Twenty-one Truths About Love!

Best cardboard box of the year showed up at my doorstep yesterday.

Copies of my next novel, “Twenty-one Truths About Love,” have arrived. This is my fifth novel and my sixth book, and honestly, it was just as exciting as opening the box and seeing my first.

There will always be a part of me that still lives in a time when publishing even a single book seemed like an impossibility.

Despite my good fortune, I’ll also always be that frightened boy in high school, desperately wishing that someone would talk to him about the possibility of college. I’ll always be that homeless young man, trying to find ways to eat while awaiting trial for a crime he didn’t commit. I'll forever be that McDonald’s manager, wondering if managing restaurants and flipping burgers was the best I’d ever do.

A part of me will always be that 12 year-old boy, writing political cartoons on Easter Sunday in his grandparents’ living room, hoping an aunt or uncle might notice. I’ll always be that 19 year-old kid, kicked out of his childhood home, struggling to make ends meet, writing columns on early, localized versions of the Internet, hoping to get someone - anyone - to read what I wrote. And part of me will always be sitting at my desk in my classroom on a Friday afternoon twelve years ago when my agent called, telling me that Doubleday had made an offer on my first book.

The journey was long and hard, and I’m happy that it’s something I won’t ever forget. Those small parts of the past - still alive and well inside - make the opening of a cardboard box containing my sixth book a moment just as exciting as the day ten years ago when I opened that first box and saw my name on the cover of a book for the first time.

Another review of Twenty-one Truths About Love

Another early review of Twenty-one Truths About Love from another important outlet - Booklist.


Dicks manages to create tension, pathos, humor, and some searing melodrama in a novel written entirely in lists. Daniel Mayrock, soon to be a father, quits a dull teaching position to open his own bookstore. Following the advice of his therapist, he starts making lists, and list-making becomes a compulsion as he submits all aspects of his life to enumeration. He ranks his employees, analyzes his interactions with others, and documents his many foibles and phobias.

Through lists, Dan’s rich, sympathetic voice shines, and as he organizes his opinions about music, his love of his wife, and his many vices and neuroses, he is funny and insightful. Like Benjamin Kunkel’s Indecision (2005) and Joshua Ferris’s To Rise Again at a Decent Hour (2014), this tale explores the struggles of a man attempting to navigate contemporary adulthood and his fear that he is unable to function like everyone around him. Often moving, sometimes shocking, always entertaining, this superbly crafted work emphasizes the incalculable variety of the novel form.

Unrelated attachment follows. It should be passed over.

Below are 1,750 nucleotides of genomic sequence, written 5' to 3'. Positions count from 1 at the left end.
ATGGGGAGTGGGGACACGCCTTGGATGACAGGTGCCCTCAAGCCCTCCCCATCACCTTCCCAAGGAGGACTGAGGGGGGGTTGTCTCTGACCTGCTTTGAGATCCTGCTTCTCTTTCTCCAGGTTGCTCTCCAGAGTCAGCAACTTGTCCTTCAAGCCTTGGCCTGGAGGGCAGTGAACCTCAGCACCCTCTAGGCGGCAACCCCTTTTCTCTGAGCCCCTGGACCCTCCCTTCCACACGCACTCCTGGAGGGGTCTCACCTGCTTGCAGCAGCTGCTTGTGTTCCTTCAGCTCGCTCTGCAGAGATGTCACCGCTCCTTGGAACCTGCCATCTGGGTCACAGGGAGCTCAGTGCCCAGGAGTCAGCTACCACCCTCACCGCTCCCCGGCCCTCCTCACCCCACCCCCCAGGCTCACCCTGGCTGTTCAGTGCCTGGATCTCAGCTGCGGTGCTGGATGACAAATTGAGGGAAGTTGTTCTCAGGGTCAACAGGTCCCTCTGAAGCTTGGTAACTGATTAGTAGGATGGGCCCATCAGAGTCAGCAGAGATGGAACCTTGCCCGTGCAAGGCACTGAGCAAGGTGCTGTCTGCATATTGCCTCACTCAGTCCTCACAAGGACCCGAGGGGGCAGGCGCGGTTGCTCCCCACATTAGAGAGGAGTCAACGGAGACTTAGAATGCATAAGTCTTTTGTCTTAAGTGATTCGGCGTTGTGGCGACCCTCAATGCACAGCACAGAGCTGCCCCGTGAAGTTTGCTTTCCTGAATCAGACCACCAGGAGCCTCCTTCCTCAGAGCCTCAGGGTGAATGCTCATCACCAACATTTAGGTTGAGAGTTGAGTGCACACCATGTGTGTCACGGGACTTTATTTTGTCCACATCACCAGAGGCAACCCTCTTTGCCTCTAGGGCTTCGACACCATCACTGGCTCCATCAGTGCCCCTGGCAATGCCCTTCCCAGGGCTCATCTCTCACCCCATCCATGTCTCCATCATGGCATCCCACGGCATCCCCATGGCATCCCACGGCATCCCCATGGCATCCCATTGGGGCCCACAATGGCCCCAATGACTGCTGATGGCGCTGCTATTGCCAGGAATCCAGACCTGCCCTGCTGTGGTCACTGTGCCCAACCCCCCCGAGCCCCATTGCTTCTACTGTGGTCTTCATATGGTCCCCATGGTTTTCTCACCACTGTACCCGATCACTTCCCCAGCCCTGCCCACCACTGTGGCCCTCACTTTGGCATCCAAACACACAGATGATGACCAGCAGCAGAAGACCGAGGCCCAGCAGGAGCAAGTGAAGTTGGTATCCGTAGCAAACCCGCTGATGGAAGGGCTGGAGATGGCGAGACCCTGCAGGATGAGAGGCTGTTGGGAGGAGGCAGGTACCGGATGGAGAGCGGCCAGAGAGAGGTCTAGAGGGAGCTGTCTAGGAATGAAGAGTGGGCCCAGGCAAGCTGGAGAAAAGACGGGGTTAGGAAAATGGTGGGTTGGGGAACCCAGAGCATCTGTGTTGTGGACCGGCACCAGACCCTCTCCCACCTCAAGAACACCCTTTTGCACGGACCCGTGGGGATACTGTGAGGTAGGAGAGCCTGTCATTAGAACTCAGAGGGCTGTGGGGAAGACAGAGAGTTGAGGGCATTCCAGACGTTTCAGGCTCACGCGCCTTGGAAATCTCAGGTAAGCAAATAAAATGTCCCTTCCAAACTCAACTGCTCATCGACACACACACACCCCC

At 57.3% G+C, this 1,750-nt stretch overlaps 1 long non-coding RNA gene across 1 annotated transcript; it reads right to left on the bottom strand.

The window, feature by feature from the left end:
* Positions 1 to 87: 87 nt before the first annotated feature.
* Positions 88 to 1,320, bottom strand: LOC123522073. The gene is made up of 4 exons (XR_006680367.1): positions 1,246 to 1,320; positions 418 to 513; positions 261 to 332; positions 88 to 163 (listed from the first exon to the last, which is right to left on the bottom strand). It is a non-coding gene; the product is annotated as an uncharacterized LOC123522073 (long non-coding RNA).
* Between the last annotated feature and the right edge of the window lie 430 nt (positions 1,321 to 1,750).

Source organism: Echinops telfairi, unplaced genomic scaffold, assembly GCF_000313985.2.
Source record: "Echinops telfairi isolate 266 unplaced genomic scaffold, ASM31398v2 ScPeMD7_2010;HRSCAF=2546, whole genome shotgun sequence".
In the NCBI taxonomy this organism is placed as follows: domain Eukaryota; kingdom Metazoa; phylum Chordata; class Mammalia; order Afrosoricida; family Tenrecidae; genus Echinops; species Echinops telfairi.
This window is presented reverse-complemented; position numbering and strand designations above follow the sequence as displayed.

— Alexander Moran

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Book love

A couple bits of book love that have me feeling great this week:

One of the first reviews of my upcoming novel, Twenty-one Truths About Love, has arrived via Kirkus Reviews, an important book review magazine, and happily, it’s a good one!

Dan Mayrock is in a bind: He has not yet told his wife, Jill, that his business is failing and they are almost out of money. He's kept this secret for 13 months now. A former teacher who left his job to open a bookshop, Dan struggles daily with not only the slings and arrows of economic instability, but also the existential questions of what it means to be a man in the 21st century. What if he can't provide for his family? How can he measure up to Peter, Jill's deceased first husband? Is robbery a viable, not to mention moral, supplementary career path?

Meanwhile, Dan's father, who left home when Dan was only 9 years old, is trying to reconcile. Too angry to even open his father's letters, Dan turns to Bill, a 72-year-old widower he met while scouting a bingo hall for theft potential. A Vietnam veteran who lost his wife to a carjacking and his son to cancer, Bill may be the friend Dan needs.

Told entirely through the series of lists comprising Dan's journal, Dicks' latest novel sketches surprisingly complex characters. Much like the famous six-word story often erroneously ascribed to Hemingway ("For sale: baby shoes, never worn"), these lists—and the silences they outline—conjure a tense world in which, no matter how hard Dan tries to gain control of his finances, his life, or his emotions, he continually gets stuck in simply recording the absurdities of life and making futile plans to become a hero to Jill. As the days pass, Dan's lists reflect his increasing desperation, ratcheting up the tension until life throws a potentially devastating curveball at him that pushes him to reassess everything he had thought to be true.

A clever, genre-bending portrait of a man under pressure.


Then there’s this:

A staircase that features a features favorite books. Clever!

The reader sent it to me specifically because of the third step, which features the UK edition of Memoirs of an Imaginary Friend.

When I published my first novel a decade ago, I had no idea how kind, thoughtful, and generous readers could be. Such a beautiful surprise.


Ten years of publishing... TODAY!

I am celebrating my tenth anniversary in publishing today!

On July 14, 2009, I published my first novel, Something Missing, with Broadway Books, a division of Doubleday, thus making a seemingly impossible dream come true. I can still remember walking into the now-defunct Borders Books and seeing my book on the shelf for the first time.